The Resource Center was a busy place Thursday afternoon. Four volunteers, Bill g69 & Sharon (Walter) g67 Hull, Jan (Schumacher) Logan g68, and Dr. Jay Platte g69 were hard at work all afternoon. I popped around to see what they were doing, and was amazed by what I saw and heard.
Jan sat at a table in Jay Platte’s office, copying scanned photos from campus days into a myriad of digital folders. How does she keep everything organized? Since learning how to operate Excel during her volunteer experience, things are getting easier for her. Jan recently completed an alphabetized list of all Fort Wayne graduates who became missionaries, including where they served, for how long, and where they are now. Since Jan was a missionary to Sierra Leone for over 20 years, this project was near and dear to her heart.
Photo via Archives
Jan, along with Bill and Sharon, began volunteering regularly about two years ago. All three come in every Thursday afternoon, willingly completing tasks that range from challenging to mundane. Before volunteering, Jan said she had no idea how much work went into the online archives on the Resource Center website, fw.taylor.edu. Now she knows how to access music files from college gospel teams and how to search for names and photos of former classmates. “What they do with the website—it’s really amazing,” she said.
Across the table, Bill was working in Photoshop, piecing together a class photo from 1946 that he had scanned with a flip scanner. Restored class photos are hung throughout the Resource Center, and Bill has undertaken the enormous task of transferring them online, providing digital copies for the website. Bill is known to spend 60-70 hours per photograph. The work is tedious and detail-oriented, but Bill has the patience for it. “Because I have a love for this college, I feel like it’s something the Lord would be honored by,” he said, without looking up from his work.
Can you help us identify these young volunteers, who are shown identifying photos?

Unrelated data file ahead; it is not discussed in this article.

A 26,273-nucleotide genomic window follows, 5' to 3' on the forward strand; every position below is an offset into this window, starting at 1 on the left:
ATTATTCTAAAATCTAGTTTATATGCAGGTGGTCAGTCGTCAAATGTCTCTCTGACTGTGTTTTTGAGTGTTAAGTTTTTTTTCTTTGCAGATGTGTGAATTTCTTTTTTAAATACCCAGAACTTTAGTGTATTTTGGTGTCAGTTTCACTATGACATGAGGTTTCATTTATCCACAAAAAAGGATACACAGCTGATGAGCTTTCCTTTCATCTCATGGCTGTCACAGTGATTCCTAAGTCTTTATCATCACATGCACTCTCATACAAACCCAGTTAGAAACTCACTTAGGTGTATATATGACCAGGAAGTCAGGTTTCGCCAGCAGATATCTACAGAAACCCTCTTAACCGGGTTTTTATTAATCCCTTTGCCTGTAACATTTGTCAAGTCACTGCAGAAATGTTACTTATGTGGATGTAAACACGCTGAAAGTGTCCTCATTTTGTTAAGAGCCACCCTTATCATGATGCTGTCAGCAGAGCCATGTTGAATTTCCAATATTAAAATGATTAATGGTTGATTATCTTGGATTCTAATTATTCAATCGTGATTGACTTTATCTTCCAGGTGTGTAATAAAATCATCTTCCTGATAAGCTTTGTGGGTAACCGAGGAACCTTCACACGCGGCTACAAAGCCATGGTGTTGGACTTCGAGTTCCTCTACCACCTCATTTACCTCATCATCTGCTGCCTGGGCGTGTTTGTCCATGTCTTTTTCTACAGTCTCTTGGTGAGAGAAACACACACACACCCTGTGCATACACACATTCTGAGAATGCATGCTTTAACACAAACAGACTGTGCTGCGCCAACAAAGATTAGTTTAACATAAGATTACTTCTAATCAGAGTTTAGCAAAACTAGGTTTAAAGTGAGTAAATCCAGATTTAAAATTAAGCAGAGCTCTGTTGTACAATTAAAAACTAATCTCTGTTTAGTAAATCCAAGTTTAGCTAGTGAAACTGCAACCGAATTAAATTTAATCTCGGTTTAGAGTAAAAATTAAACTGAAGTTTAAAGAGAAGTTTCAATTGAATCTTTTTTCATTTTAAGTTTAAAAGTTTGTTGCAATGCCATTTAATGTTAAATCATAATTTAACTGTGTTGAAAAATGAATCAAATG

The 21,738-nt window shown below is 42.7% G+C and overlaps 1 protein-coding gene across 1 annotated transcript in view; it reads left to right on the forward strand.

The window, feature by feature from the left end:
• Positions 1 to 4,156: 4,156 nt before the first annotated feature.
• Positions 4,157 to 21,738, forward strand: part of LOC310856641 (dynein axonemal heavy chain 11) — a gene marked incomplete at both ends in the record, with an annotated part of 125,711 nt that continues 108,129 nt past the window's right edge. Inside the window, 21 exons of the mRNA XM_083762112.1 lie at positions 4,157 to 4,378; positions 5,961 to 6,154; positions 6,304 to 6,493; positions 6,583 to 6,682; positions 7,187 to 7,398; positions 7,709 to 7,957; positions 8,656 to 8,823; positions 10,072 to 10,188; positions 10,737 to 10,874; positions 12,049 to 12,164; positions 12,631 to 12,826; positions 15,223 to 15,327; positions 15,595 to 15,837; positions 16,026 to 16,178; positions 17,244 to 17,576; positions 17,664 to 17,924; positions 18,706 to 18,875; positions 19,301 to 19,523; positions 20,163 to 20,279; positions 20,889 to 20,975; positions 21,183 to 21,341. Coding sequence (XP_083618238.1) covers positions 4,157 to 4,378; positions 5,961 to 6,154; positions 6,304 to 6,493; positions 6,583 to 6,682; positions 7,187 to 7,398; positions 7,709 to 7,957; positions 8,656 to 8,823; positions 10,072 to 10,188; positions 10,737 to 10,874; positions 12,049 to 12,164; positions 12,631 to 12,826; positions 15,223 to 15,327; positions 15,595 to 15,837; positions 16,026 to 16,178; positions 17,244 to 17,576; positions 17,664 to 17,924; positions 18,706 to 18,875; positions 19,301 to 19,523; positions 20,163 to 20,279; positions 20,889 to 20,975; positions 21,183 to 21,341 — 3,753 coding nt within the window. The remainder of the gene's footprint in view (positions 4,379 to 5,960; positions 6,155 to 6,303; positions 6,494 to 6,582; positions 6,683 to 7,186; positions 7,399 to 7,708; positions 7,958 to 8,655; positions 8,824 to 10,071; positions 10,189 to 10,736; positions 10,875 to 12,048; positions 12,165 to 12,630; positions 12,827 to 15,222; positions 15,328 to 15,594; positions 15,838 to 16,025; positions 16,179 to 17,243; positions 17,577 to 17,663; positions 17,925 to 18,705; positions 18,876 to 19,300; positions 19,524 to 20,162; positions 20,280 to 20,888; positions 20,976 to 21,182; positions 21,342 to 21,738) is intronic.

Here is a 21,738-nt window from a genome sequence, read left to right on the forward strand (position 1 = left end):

Photo via Archives
Jay Platte, volunteer archives coordinator, works closely with the volunteers, training them to use new technologies and assigning projects. He is deeply appreciative of the work they do because, without volunteer help, maintaining the archives and preserving the campus legacy would be an overwhelming task. As alumni, the volunteers’ insider knowledge is invaluable, as they can identify photos, recall dates, and rely on their own memories to check the details. “You can’t train that,” Jay said.
Downstairs, Sharon was alone at the table, scanning images. Although she had no experience with scanners previous to her volunteer work, she recently finished scanning each issue of former campus newspapers for alumni to access digitally. While Sharon still has a rough relationship with computers, she said the sacrifice is worth her time because it allows her to preserve and relive her fond memories of the college. “When our school died, it was a hard pill for me to swallow,” she said. But after getting involved at the Resource Center as a volunteer, she realized the Fort Wayne legacy lives on. “I really appreciate the way we are rebuilding that relationship, restoring what we lost,” Sharon said. “And I think the Resource Center is making that happen.”
Photo via Archives
If you would like to volunteer at the Resource Center and participate in the various ways we care, connect, and celebrate, please contact us at firstname.lastname@example.org or call 260-744-8790. We invite you to participate in a special service event, Staycation 2013, June 3-7. Volunteers are welcome to come for an hour, a day, or a week, as your schedule permits. The event promises to be a delightful mix of work and play. Contact us for more information.
What are your perceptions of the Fort Wayne Alumni & Friends Resource Center and the work that we do? What are some ways you as an individual can help preserve the Fort Wayne legacy?